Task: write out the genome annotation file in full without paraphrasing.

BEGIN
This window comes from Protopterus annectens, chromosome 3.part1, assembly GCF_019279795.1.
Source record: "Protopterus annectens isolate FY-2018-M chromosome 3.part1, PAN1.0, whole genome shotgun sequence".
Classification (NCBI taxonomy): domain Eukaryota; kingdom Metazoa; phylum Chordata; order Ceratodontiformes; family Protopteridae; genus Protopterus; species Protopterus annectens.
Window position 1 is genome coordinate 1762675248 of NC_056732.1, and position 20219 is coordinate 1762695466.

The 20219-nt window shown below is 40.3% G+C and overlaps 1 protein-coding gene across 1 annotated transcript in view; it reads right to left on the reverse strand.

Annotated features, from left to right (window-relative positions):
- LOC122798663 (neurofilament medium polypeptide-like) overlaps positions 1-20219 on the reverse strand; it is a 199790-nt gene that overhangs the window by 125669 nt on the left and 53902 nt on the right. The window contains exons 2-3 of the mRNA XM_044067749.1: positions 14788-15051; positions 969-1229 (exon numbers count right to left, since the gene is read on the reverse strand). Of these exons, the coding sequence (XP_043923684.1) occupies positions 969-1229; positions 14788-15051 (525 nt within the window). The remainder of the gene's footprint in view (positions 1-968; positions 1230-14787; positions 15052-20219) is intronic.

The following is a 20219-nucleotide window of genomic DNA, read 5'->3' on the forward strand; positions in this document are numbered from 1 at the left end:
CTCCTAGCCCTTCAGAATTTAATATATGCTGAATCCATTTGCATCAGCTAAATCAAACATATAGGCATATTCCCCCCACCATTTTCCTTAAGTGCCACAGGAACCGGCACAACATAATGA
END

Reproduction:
This window comes from Protopterus annectens, chromosome 3.part1, assembly GCF_019279795.1.
Source record: "Protopterus annectens isolate FY-2018-M chromosome 3.part1, PAN1.0, whole genome shotgun sequence".
Classification (NCBI taxonomy): domain Eukaryota; kingdom Metazoa; phylum Chordata; order Ceratodontiformes; family Protopteridae; genus Protopterus; species Protopterus annectens.
Window position 1 is genome coordinate 1762675248 of NC_056732.1, and position 20219 is coordinate 1762695466.

The 20219-nt window shown below is 40.3% G+C and overlaps 1 protein-coding gene across 1 annotated transcript in view; it reads right to left on the reverse strand.

Annotated features, from left to right (window-relative positions):
- LOC122798663 (neurofilament medium polypeptide-like) overlaps positions 1-20219 on the reverse strand; it is a 199790-nt gene that overhangs the window by 125669 nt on the left and 53902 nt on the right. The window contains exons 2-3 of the mRNA XM_044067749.1: positions 14788-15051; positions 969-1229 (exon numbers count right to left, since the gene is read on the reverse strand). Of these exons, the coding sequence (XP_043923684.1) occupies positions 969-1229; positions 14788-15051 (525 nt within the window). The remainder of the gene's footprint in view (positions 1-968; positions 1230-14787; positions 15052-20219) is intronic.

The following is a 20219-nucleotide window of genomic DNA, read 5'->3' on the forward strand; positions in this document are numbered from 1 at the left end:
CTCCTAGCCCTTCAGAATTTAATATATGCTGAATCCATTTGCATCAGCTAAATCAAACATATAGGCATATTCCCCCCACCATTTTCCTTAAGTGCCACAGGAACCGGCACAACATAATGA